There’s a fantastic setpiece on a bridge that had me on the edge of my seat, a shocking moment that had me gasping out loud and shouting at my TV, another moment that nearly brought me to tears (this game, I swear!), and ultimately the inevitable climax of horror leading to an understated cliffhanger full of dread. But as subdued as the ending of this episode was, I’m still looking forward to the next one!

The voice acting continues to be great, although I wish that the bodies of the characters moved with the natural realism of their faces. Whoever the animators are in charge of the eyes of these characters should get a raise. And then give some tips to the ones doing the arms and legs. This episode I also ran into a little trouble with the controls. One of the on-screen prompts wasn’t clear what I was supposed to do with the controller. I worked it out, but it took me a minute or so. Thankfully, it wasn’t during a zombie attack! In addition, while I could tell when past actions were affecting this episode, by the end of this installment, I felt like I couldn’t have changed any of the major events this time with my actions. It all felt frustratingly inevitable and linear. Which works dramatically, but maybe not as a game that’s meant to feel like it has multiple story paths.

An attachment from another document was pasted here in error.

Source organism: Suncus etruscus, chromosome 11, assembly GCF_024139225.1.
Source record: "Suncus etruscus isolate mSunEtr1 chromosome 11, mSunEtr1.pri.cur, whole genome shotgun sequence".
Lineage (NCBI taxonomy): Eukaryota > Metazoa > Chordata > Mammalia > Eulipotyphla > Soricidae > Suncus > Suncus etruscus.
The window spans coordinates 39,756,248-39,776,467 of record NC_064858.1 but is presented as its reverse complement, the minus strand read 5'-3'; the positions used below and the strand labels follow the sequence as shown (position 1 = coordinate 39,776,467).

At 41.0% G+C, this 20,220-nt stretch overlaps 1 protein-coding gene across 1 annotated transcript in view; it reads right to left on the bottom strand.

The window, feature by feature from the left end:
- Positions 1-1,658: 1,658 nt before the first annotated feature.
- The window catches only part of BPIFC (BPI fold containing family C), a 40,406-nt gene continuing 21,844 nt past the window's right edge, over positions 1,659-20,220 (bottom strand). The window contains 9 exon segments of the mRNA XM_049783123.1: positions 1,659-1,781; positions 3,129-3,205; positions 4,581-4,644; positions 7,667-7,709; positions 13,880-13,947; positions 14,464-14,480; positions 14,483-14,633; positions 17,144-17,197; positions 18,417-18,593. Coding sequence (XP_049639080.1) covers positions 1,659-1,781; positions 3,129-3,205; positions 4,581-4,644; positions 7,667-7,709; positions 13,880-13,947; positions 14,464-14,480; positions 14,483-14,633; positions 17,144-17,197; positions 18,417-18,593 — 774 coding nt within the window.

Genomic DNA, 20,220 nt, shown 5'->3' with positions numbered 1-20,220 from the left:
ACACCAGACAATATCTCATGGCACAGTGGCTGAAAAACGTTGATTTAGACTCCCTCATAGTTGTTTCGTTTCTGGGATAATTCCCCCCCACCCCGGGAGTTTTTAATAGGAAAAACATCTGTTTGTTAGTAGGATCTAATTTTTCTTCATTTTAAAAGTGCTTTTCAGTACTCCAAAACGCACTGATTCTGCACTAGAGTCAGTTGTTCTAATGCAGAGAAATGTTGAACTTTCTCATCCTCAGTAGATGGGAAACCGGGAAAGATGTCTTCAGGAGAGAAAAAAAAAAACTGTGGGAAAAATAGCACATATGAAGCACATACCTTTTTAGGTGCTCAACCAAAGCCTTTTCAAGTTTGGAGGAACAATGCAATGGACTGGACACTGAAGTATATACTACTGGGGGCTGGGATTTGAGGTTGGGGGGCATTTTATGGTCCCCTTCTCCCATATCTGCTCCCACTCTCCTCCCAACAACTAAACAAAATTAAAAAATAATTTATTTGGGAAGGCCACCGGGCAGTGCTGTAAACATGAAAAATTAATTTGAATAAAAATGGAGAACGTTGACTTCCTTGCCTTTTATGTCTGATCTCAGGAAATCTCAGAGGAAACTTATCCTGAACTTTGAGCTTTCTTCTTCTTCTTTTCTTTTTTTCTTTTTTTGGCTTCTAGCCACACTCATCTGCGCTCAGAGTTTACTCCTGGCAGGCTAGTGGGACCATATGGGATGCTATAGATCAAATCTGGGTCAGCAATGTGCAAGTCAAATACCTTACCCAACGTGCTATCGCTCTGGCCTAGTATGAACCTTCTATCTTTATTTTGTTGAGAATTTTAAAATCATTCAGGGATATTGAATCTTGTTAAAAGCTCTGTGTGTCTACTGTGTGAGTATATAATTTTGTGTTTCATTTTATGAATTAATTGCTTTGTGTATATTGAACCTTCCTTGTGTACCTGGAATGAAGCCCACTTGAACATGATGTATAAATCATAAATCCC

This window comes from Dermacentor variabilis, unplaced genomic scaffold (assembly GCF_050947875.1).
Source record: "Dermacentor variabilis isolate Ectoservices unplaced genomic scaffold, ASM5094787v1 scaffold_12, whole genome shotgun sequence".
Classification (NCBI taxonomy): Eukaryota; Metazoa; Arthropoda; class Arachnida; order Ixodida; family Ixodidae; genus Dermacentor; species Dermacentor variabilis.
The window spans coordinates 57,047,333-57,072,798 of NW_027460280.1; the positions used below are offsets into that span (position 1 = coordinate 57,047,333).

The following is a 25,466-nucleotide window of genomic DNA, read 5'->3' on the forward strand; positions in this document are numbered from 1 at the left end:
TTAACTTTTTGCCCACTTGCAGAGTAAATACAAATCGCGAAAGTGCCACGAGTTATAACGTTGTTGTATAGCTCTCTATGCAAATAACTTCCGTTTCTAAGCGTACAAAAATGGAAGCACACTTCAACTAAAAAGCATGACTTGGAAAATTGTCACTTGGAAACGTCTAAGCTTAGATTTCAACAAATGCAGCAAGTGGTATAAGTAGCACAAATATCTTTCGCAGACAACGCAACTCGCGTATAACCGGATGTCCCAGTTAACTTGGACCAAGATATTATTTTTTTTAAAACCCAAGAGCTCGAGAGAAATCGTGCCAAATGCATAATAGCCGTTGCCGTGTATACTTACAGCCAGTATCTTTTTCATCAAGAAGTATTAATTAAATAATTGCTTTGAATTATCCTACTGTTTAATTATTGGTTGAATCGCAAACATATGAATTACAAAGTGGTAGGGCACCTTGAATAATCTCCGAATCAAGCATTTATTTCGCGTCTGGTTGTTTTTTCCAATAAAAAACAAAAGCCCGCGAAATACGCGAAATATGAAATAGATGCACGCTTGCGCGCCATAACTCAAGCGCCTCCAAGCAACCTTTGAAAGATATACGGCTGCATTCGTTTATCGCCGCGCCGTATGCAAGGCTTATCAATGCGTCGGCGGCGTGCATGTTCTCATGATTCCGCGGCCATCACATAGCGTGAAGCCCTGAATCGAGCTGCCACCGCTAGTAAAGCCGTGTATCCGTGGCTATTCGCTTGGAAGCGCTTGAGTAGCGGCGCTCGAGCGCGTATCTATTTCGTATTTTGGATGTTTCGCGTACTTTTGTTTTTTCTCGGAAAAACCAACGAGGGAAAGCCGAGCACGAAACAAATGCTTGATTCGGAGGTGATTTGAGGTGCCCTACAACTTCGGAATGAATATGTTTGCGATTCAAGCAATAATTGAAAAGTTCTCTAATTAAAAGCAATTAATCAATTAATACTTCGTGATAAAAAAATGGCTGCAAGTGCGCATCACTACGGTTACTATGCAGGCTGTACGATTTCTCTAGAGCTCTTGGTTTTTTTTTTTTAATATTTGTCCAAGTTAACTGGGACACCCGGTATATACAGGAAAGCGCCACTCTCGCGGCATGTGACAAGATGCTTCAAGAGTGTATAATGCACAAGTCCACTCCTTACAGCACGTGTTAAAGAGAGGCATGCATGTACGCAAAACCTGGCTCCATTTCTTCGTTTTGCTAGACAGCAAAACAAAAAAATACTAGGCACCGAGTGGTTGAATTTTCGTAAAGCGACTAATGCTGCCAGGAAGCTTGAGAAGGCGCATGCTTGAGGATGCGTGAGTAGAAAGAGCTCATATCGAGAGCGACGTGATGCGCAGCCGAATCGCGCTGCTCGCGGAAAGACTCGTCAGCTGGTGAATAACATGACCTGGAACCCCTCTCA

zombiepole

Most interestingly, during this episode a couple characters are introduced that are clearly in a homosexual relationship. At first it’s just a throwaway comment by one of them, but immediately it becomes very clear that they are definitely gay, even if the game doesn’t come right out and use the word. It’s refreshing to see it not made a big deal of and treated as just a matter of fact. Sadly, this is about all we’re going to see of it. Not to spoil things, but this is an apocalyptic world these people are living in, so a happy gay relationship isn’t really going to be in the cards. Hell, any kind of happy relationship is pretty much living on borrowed time! (Just like I’m trying not to get too attached to Luke, the cutie you see in the screenshots accompanying this review)